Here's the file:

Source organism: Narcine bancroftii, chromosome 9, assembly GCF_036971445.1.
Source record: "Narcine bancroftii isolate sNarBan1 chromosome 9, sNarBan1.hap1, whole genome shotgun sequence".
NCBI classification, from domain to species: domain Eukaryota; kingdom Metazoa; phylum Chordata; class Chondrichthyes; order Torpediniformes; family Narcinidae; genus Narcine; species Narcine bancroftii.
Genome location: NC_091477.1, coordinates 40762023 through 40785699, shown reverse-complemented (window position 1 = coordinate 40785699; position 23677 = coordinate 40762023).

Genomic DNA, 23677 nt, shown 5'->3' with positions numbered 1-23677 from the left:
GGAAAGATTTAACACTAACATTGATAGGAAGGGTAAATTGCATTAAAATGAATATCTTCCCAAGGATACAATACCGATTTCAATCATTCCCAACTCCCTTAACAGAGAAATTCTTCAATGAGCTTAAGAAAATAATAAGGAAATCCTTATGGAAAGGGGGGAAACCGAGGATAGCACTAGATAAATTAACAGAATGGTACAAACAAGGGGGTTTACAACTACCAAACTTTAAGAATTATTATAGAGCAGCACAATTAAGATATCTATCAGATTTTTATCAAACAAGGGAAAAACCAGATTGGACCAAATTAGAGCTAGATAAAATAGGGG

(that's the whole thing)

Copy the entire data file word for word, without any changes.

Source organism: Narcine bancroftii, chromosome 9, assembly GCF_036971445.1.
Source record: "Narcine bancroftii isolate sNarBan1 chromosome 9, sNarBan1.hap1, whole genome shotgun sequence".
NCBI classification, from domain to species: domain Eukaryota; kingdom Metazoa; phylum Chordata; class Chondrichthyes; order Torpediniformes; family Narcinidae; genus Narcine; species Narcine bancroftii.
Genome location: NC_091477.1, coordinates 40762023 through 40785699, shown reverse-complemented (window position 1 = coordinate 40785699; position 23677 = coordinate 40762023).

Genomic DNA, 23677 nt, shown 5'->3' with positions numbered 1-23677 from the left:
GGAAAGATTTAACACTAACATTGATAGGAAGGGTAAATTGCATTAAAATGAATATCTTCCCAAGGATACAATACCGATTTCAATCATTCCCAACTCCCTTAACAGAGAAATTCTTCAATGAGCTTAAGAAAATAATAAGGAAATCCTTATGGAAAGGGGGGAAACCGAGGATAGCACTAGATAAATTAACAGAATGGTACAAACAAGGGGGTTTACAACTACCAAACTTTAAGAATTATTATAGAGCAGCACAATTAAGATATCTATCAGATTTTTATCAAACAAGGGAAAAACCAGATTGGACCAAATTAGAGCTAGATAAAATAGGGG